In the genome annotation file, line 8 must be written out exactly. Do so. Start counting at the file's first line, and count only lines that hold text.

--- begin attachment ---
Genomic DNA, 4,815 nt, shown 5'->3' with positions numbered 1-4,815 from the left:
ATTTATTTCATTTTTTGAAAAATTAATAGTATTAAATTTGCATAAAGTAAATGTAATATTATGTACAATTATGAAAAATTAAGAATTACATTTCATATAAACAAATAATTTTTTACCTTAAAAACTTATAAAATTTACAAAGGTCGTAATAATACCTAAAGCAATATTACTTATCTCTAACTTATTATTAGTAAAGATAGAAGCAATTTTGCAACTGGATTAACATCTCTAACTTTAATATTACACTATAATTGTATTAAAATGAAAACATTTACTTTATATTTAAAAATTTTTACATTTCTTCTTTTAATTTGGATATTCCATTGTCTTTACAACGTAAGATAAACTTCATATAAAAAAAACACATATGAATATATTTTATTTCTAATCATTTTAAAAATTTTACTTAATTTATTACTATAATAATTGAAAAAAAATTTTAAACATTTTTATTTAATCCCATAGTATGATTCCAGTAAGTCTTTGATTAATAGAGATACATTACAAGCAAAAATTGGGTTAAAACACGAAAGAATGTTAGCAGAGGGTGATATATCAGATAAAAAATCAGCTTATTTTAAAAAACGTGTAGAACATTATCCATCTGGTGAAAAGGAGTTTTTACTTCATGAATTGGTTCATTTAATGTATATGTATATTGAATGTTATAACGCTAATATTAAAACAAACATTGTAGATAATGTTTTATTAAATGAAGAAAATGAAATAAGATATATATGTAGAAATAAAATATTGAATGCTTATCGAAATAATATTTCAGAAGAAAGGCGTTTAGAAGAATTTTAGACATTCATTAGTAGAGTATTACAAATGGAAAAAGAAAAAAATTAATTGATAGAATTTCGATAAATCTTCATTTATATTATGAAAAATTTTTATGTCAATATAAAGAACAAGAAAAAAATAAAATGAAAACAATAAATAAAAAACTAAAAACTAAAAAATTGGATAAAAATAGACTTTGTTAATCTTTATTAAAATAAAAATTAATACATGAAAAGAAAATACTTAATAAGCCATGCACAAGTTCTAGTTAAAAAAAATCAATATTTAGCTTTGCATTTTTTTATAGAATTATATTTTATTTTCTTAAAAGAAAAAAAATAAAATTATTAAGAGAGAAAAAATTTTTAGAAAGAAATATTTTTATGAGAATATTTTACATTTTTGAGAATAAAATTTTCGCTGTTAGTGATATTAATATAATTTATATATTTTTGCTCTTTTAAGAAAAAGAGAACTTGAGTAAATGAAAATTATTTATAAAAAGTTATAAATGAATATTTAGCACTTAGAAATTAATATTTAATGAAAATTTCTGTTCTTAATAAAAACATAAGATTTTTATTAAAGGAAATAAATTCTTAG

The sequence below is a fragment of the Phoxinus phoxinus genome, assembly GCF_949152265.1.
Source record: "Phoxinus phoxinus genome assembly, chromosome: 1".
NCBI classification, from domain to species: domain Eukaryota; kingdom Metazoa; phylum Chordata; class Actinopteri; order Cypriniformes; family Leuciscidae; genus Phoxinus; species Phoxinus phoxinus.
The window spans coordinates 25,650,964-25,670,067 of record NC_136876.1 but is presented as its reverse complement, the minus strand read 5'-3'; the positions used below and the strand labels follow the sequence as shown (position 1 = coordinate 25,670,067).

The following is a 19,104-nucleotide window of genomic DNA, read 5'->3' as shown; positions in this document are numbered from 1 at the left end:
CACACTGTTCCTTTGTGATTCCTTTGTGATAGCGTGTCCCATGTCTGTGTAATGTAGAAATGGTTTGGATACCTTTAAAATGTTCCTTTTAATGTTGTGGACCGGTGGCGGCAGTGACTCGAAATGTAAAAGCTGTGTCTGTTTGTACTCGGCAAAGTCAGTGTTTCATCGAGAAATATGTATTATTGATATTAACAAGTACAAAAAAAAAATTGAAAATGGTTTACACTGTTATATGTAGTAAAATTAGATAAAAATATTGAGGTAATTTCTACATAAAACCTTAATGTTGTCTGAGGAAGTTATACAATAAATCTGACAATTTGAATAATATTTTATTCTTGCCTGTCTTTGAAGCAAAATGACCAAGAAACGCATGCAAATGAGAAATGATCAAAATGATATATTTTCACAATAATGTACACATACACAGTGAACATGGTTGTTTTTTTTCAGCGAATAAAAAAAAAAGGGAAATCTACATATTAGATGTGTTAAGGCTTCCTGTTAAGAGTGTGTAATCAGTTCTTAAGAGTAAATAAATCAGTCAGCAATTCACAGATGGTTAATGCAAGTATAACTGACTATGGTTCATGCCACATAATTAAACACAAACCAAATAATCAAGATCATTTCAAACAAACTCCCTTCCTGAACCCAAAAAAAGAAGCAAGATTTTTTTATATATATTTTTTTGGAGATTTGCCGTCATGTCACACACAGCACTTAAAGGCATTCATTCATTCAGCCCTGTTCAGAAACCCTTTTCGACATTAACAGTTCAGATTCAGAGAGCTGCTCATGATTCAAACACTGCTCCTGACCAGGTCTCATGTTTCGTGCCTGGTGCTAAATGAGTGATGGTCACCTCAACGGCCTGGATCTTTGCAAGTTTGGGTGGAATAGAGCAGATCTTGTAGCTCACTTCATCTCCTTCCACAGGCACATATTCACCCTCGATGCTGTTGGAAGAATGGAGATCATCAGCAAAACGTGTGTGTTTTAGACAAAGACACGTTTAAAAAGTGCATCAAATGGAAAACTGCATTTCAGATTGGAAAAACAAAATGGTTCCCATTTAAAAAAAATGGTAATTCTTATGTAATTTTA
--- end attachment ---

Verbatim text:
CACACTGTTCCTTTGTGATTCCTTTGTGATAGCGTGTCCCATGTCTGTGTAATGTAGAAATGGTTTGGATACCTTTAAAATGTTCCTTTTAATGTTGTGGACCGGTGGCGGCAGTGACTCGAAATGTAAAAGCTGTGTCTGTTTGTACTCGGCAAAGTCAGTGTTTCATCGAGAAATATGTATTATTGATATTAACAAGTACAAAAAAAAAATTGAAAATGGTTTACACTGTTATATGTAGTAAAATTAGATAAAAATATTGAGGTAATTTCTACATAAAACCTTAATGTTGTCTGAGGAAGTTATACAATAAATCTGACAATTTGAATAATATTTTATTCTTGCCTGTCTTTGAAGCAAAATGACCAAGAAACGCATGCAAATGAGAAATGATCAAAATGATATATTTTCACAATAATGTACACATACACAGTGAACATGGTTGTTTTTTTTCAGCGAATAAAAAAAAAAGGGAAATCTACATATTAGATGTGTTAAGGCTTCCTGTTAAGAGTGTGTAATCAGTTCTTAAGAGTAAATAAATCAGTCAGCAATTCACAGATGGTTAATGCAAGTATAACTGACTATGGTTCATGCCACATAATTAAACACAAACCAAATAATCAAGATCATTTCAAACAAACTCCCTTCCTGAACCCAAAAAAAGAAGCAAGATTTTTTTATATATATTTTTTTGGAGATTTGCCGTCATGTCACACACAGCACTTAAAGGCATTCATTCATTCAGCCCTGTTCAGAAACCCTTTTCGACATTAACAGTTCAGATTCAGAGAGCTGCTCATGATTCAAACACTGCTCCTGACCAGGTCTCATGTTTCGTGCCTGGTGCTAAATGAGTGATGGTCACCTCAACGGCCTGGATCTTTGCAAGTTTGGGTGGAATAGAGCAGATCTTGTAGCTCACTTCATCTCCTTCCACAGGCACATATTCACCCTCGATGCTGTTGGAAGAATGGAGATCATCAGCAAAACGTGTGTGTTTTAGACAAAGACACGTTTAAAAAGTGCATCAAATGGAAAACTGCATTTCAGATTGGAAAAACAAAATGGTTCCCATTTAAAAAAAATGGTAATTCTTATGTAATTTTA